|An impassible barrier|
Today we see things a little differently and the Grand Canyon is one of the most popular tourist attractions in the world. We did not actually stay in the Grand Canyon, but camped instead in Williams, "The Gateway to the Grand Canyon" and took the train. We had done this before, about 5 or 6 years ago, but it was a fun enough day that we decided to do it again. After all, it's only money.
|A disagreement over breakfast|
|The train goes around a bend|
|The Colorado River a mile below us|
|It just goes on forever|
|The El Tovar Hotel|
On the way back we had a modicum of excitement. Thirty minutes into the trip, one of our pair of diesel engines blew up and had to be shut down. We stopped for about a half hour while they figured things out. It is mostly downhill from the south rim to Williams so the remaining engine was able to get us moving again, mostly coasting. Meanwhile, they sent another diesel from the roundhouse to meet us. About 20 minutes from the station they stopped to hook this onto the train to help haul us the last uphill portion back to town. At about this time the same cowboys we had seen in the morning, some of whom were supposedly shot dead, decided to rob the train. We were terrified. Fortunately the sheriff showed up to haul them all off to the hoosegow. We were glad that justice had been served, but I was mostly glad I didn't have to walk 40 miles back to town.
|Second trip to the canyon by car|
While we were in Williams, Vicki had to send some hard copy paperwork back to the home office in Riverside (don't ask me why) and FedEx is not a thing to be found in Williams, so we drove the 30 miles east into Flagstaff. While there we stopped to visit the Museum of Northern Arizona, not realizing we had been there before some years ago. It is a nice facility, but this time around about a third of the space was closed down, presumably for updating or maintenance or something. The pride of the hall is the skeleton of a locally discovered dinosaur, Nothronychus graffami, a member of a dinosaur group previously known only from China. This animal is related to T. Rex but based on it's teeth, had evolved into a plant eater. It retained, however, a set of enormous claws on the end of each upper limb. Strange critter to look at.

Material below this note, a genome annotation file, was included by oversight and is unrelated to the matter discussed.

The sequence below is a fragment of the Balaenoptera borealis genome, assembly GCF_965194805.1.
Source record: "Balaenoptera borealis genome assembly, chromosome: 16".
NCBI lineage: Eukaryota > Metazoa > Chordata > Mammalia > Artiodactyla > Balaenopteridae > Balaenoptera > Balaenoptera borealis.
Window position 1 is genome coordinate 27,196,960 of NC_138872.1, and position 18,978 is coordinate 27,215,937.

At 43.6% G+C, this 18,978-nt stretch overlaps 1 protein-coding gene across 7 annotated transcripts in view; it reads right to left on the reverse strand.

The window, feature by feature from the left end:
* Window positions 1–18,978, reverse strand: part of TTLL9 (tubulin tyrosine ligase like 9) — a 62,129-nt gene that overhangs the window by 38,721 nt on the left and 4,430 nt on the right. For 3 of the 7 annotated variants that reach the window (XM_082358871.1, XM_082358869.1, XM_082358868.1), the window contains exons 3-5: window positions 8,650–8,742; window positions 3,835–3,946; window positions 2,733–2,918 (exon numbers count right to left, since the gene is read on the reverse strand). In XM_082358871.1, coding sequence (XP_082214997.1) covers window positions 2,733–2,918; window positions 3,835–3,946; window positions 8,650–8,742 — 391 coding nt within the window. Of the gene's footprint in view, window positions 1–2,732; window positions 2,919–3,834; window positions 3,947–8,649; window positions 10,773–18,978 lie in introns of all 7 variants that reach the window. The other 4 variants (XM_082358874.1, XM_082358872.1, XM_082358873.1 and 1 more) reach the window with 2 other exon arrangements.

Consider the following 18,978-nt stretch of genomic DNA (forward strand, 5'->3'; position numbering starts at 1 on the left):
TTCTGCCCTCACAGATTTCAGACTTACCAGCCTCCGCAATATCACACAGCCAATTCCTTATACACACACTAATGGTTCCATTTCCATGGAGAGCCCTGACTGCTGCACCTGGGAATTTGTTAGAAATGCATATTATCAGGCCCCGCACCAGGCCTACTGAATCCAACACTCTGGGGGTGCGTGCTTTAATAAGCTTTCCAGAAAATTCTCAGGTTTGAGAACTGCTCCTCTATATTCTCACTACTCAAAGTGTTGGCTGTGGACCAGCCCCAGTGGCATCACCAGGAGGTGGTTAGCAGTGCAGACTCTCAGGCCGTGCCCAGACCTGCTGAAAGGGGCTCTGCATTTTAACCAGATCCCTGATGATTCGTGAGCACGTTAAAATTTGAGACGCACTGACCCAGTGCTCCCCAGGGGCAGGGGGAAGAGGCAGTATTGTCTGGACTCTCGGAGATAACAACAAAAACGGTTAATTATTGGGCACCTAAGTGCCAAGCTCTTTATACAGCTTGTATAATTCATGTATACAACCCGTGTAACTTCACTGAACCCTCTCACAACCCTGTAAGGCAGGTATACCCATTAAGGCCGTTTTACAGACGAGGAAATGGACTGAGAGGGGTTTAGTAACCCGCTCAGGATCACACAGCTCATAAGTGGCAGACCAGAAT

The museum also has fairly extensive collections of Indian pottery and jewelry and was showing a traveling exhibit of area quadrupeds from the National Geographic Society. It serves as a pretty good introduction to the Colorado Plateau if anyone is interested.
As far as entertainment in Williams, unless you really enjoy watching cowboys pretend to shoot each other, the pickings are pretty slim. There is a gas station museum where you can look at a couple of old cars and some old style gas pumps and that's about it. The town does have a large assortment of restaurants of varying quality but if you are ever in the area, do not miss the chance to dine at the Red Raven. This is an upscale eatery that we had sampled on a previous trip and were eager to return to. This time around I had duck, which was delicious, and Vicki got a lamb kabob. Somewhat more expensive than the Pine County Restaurant up the street, but definitely worth it.
|Duck at the Red Raven... yum.|
|Grand Canyon Railway in flight entertainment|
|Another view into the abyss|
|Schnoodles visit the canyon|
|The Gas Station Museum|
|Museum of Northern Arizona in Flagstaff|